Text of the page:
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Changing Trends in the Labor Force: A Survey (ICPSR 21582) RSS

Principal Investigator(s):

Summary:

The composition of the American workforce has changed dramatically over the past half century as a result of both the emergence of married women as a substantial component of the labor force and an increase in the number of minority workers. The aging of the population has contributed to this change as well. In this paper, the authors review the evidence of changing labor force participation rates, estimate the trends in labor force participation over the past 50 years, and find that aggregate participation has stabilized after a period of persistent increases. Moreover, they examine the disparate labor force participation experiences of different demographic groups. Finally, they survey some of the studies that have provided explanations for these differences.

Access Notes

  • These data are flagged as replication datasets and are distributed exactly as they arrived from the data depositor. ICPSR has not checked or processed this material. Users should consult the investigator(s) if further information is desired.

  • These data are freely available.

Dataset(s)

Dataset - Download All Files (1.3 MB)
Documentation:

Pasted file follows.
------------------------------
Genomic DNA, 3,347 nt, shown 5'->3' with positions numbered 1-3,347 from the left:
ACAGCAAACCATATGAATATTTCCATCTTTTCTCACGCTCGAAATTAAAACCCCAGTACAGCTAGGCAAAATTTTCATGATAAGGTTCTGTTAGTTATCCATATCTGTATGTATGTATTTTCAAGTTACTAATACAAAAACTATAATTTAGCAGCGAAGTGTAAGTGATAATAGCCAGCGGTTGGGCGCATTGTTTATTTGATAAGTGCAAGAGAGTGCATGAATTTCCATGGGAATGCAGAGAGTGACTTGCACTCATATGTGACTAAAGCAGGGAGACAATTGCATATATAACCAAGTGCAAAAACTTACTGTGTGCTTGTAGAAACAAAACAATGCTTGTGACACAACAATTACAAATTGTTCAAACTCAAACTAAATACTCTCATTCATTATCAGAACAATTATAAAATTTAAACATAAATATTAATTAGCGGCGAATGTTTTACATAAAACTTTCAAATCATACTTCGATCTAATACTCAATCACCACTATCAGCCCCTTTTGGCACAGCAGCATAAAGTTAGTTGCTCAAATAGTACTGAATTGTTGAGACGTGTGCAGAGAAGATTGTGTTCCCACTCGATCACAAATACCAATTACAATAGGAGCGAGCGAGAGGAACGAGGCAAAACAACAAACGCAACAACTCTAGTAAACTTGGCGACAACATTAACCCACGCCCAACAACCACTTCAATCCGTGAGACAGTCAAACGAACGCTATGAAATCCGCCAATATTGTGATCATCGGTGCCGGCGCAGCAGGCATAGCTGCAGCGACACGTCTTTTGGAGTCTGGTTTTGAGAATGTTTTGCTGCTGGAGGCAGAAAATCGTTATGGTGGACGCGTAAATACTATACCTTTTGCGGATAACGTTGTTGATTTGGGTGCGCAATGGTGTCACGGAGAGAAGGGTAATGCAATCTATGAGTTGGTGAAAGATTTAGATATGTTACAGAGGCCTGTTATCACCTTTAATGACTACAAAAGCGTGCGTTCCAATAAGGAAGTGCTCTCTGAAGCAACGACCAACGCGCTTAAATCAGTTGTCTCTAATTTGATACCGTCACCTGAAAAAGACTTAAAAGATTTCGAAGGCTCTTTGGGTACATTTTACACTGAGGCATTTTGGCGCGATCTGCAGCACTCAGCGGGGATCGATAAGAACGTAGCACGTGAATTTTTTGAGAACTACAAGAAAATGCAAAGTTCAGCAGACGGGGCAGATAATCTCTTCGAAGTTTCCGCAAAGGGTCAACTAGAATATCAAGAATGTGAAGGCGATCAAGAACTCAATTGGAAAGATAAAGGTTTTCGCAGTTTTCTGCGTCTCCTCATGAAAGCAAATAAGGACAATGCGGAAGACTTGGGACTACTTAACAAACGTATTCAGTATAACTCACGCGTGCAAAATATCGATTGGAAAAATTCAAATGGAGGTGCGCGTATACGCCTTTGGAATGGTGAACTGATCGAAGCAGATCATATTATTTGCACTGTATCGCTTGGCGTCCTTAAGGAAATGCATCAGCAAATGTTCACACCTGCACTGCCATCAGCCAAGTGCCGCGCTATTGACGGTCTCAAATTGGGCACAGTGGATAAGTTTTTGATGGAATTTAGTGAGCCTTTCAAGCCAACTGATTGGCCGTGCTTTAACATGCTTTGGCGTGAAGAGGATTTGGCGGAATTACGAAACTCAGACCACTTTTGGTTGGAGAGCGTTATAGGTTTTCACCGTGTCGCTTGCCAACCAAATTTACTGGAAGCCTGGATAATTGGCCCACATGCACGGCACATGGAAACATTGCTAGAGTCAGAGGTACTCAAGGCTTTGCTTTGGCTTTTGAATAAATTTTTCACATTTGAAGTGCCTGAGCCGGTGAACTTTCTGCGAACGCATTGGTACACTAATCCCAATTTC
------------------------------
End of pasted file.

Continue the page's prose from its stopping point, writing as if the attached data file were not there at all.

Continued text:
Data:

Study Description

Citation

DiCecio, Riccardo, Kristie M. Engemann, Michael T. Owyang, and Christopher H. Wheeler. Changing Trends in the Labor Force: A Survey. ICPSR21582-v1. Ann Arbor, MI: Inter-university Consortium for Political and Social Research [distributor], 2008-01-10. http://doi.org/10.3886/ICPSR21582.v1

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Funding

This study was funded by:

  • Federal Reserve Bank of St. Louis. Research Division

Scope of Study

Subject Terms:   age groups, careers, economic conditions, economic trends, economic indicators, employment, ethnicity, jobs, labor force, labor (work), labor market, minorities, unemployment, unemployment rate, wage earners, work, working women

Geographic Coverage:   United States

Data Collection Notes:

(1) A zipped package contains documentation files and an Excel file which comprises tables and corresponding figures. (2) These data are part of ICPSR's Publication-Related Archive and are distributed exactly as they arrived from the data depositor. ICPSR has not checked or processed this material. Users should consult the investigators if further information is desired.

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